Aloo Pie (Carribean Garlic Mashed Potato Patty)

There's a Carribean joint in my area that makes some glorious home-made fast food, derived from their roots in Trinidad. I usually have what's called "doubles" (a soft-shelled curry-fied twist on the more popular Jamaican patty; though much superior to it), and this recipe; "aloo pie". "Aloo" comes from the Indian word for "potato". What makes their mashed potato and garlic snack so delicious, is the hot sauce they use to season it. It has a banana-y overtones along with the hot pepper flavour.

I hunted it down, and I believe I found it, or very similar in a bottle of red Jamaican Hot Pepper sauce under the "Grace" brand. It doesn't specify, but I'm guessing by the picture on the label, they use scotch bonnet peppers. (That's common in Jamaican hot pepper sauce). So now it's about time to make aloo pie! Serve this with a salad, or an Island-style meat or vegetable curry, and you're laughing.



4 large potatoes
3 T olive oil
vegetable or peanut oil for frying
1/4 onion, thin slice
1/2 teaspoon salt
1 t cumin (optional)
2 - 4 cloves garlic
1 to 2 t Jamaican/Carribean hot pepper sauce* (or 1 green hot pepper, minced)


2 cups all-purpose flour
2 teaspoons baking powder
2 t turmeric
1/2 teaspoon salt
3/4 cups water



Peel, wash and slice potatoes in halves. Place in a sizeable pot, and cover with water. Boil and cook until tender (slip a sharp paring knife in the centre, to see if it slides fairly easily). (You can prepare the patty dough while its cooking). Next, mince and mash the garlic with salt (as I describe in this recipe) to form a paste. Place it in a small bowl and mix well with the hot pepper sauce, plus 1/4t salt (Optional: Add the cumin powder). When potatoes are cooked, drain and mix with the crushed garlic paste mix, until smooth and free of lumps. Taste for seasoning. Top with the onion slices. On med low, heat olive oil in a small skillet or pot until just below the smoking point, and pour directly over the onion slices and the potato underneath. Mix well.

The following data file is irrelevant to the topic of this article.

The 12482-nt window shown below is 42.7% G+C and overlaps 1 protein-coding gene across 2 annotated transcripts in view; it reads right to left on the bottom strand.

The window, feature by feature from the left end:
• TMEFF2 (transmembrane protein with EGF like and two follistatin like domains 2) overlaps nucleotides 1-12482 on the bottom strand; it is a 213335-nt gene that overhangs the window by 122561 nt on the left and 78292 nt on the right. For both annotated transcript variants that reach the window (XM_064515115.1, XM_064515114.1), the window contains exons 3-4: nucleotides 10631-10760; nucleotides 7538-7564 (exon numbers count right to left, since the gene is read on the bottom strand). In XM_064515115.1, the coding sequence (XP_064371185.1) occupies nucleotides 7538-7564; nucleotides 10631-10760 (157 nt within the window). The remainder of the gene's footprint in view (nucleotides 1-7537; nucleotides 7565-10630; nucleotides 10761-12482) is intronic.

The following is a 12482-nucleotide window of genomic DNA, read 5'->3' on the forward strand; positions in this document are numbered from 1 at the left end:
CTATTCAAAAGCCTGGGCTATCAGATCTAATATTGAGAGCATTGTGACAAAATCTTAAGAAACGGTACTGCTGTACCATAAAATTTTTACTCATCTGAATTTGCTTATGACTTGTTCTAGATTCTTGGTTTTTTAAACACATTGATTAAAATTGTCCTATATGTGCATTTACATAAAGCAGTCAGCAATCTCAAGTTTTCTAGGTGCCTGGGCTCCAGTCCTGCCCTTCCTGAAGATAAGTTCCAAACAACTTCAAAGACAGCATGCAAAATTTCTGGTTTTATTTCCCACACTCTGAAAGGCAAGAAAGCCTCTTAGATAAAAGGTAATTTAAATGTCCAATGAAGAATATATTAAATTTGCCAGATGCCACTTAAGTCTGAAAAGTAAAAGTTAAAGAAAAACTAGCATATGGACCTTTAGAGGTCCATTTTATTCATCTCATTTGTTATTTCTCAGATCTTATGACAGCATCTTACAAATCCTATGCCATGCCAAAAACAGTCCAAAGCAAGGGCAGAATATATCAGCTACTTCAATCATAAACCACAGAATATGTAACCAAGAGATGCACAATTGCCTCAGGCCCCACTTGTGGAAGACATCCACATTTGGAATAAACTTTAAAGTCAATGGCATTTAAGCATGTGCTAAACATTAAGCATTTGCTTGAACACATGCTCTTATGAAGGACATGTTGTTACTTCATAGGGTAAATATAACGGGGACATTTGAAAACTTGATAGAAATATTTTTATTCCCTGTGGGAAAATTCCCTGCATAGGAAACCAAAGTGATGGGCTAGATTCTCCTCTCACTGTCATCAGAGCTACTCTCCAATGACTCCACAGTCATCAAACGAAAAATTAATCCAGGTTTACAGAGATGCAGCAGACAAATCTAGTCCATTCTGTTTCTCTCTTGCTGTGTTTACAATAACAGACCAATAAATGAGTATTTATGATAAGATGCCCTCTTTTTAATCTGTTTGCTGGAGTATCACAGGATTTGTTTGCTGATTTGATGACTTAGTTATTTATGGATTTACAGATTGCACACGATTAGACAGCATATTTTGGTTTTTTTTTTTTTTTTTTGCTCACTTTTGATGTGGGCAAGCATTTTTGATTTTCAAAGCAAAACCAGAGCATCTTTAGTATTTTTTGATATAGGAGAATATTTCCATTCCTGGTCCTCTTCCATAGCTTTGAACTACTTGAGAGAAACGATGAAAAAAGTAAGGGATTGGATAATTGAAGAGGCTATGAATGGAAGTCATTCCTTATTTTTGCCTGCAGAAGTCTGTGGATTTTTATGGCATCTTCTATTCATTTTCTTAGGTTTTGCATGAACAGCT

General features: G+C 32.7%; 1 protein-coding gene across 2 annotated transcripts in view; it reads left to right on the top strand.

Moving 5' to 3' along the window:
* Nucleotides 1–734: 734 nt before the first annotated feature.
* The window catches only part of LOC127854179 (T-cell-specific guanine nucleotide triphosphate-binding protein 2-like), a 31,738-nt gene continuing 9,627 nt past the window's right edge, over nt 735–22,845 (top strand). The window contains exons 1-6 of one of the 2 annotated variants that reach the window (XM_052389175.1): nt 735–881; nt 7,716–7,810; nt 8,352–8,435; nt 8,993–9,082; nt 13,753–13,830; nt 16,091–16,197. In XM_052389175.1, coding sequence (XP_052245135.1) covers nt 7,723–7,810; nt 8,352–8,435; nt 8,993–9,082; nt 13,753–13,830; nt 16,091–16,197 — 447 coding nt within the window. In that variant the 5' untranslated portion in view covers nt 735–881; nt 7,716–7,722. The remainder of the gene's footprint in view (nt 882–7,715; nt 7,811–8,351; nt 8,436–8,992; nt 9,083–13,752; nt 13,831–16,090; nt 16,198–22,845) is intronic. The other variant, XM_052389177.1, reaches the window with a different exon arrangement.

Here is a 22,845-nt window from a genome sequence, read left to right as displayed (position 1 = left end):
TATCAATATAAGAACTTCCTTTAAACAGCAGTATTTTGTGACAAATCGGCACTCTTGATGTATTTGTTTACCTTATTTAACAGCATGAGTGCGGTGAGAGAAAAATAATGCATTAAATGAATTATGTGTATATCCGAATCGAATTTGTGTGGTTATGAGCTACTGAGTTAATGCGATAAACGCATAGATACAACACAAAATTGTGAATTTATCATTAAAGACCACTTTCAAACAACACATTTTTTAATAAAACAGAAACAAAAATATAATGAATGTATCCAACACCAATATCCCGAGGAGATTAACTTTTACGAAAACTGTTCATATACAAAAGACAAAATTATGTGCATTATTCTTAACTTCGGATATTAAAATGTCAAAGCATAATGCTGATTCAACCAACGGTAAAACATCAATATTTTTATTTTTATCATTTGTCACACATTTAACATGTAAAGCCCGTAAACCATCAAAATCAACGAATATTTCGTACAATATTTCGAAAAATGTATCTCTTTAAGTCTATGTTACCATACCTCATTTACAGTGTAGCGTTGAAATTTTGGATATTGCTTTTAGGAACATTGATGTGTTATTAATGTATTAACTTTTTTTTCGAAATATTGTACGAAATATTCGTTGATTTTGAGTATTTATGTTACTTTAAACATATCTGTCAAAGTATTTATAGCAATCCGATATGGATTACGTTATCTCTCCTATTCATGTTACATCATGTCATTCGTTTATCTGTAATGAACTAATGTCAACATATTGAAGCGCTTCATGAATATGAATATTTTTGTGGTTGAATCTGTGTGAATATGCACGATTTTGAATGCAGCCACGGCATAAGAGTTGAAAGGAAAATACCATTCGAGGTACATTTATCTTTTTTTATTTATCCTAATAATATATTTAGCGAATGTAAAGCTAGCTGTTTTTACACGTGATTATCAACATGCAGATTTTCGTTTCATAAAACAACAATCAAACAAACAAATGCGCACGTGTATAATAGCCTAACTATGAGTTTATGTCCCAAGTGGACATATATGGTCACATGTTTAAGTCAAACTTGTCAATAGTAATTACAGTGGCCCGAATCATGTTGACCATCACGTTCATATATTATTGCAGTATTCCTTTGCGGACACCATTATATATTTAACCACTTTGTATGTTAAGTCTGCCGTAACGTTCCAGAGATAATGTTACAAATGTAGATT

Mix the flour, baking powder, salt and turmeric. Add water and knead gently and briefly. Place the dough in a bowl, partially covered with a dish or fully covered with a wet cloth; and leave it to relax while you prepare the filling. Form the dough into nine balls, and flatten with palm. Using a rolling pin, flatten the balls into approx. 4" - 6" circles on a floured surface, and fill with a tablespoon or so of filling. (n.b. Floured surface should not normally be necessary, unless you added too much water. Normal dough should not be sticky or stick to the surface of the prep board, and have a little elasticity. It is best to risk having the mix too dry then too wet. If too dry, chill in fridge along with the filling, while you prepare the rest. If too wet, mix in a bit more flour, with minimal kneading). Spoon filling along one half, leaving room at the edges. Then fold over the half without filling, and pinch the edges closed to form a half moon shape, creating ridges with your fingers.

Then flatten the top of the patty with your palm to spread out the filling, and create a flatter, more uniform shape. Carefully remove it from the prep board and place it in a skillet (preferably non stick) on med.high heat, to which a few tablespoons of vegetable or peanut oil (with a relatively high smoking point) has been added. (The patties do not have to be fully immersed in the oil, just their surface). Add 2 or 3 patties to the skillet (depending on its size), and cook each side until golden brown. Remove immediately when browned, and drain on paper towels and/or a cooling rack.

p.s. Avoid eating more than two of these in a day! They're loaded with oil, so, not heart healthy.

* (n.b. The hot pepper sauce is hot by itself, but much more mild when mixed in well with the potatoes. I don't find it particularly hot with even 2 teaspoons).  


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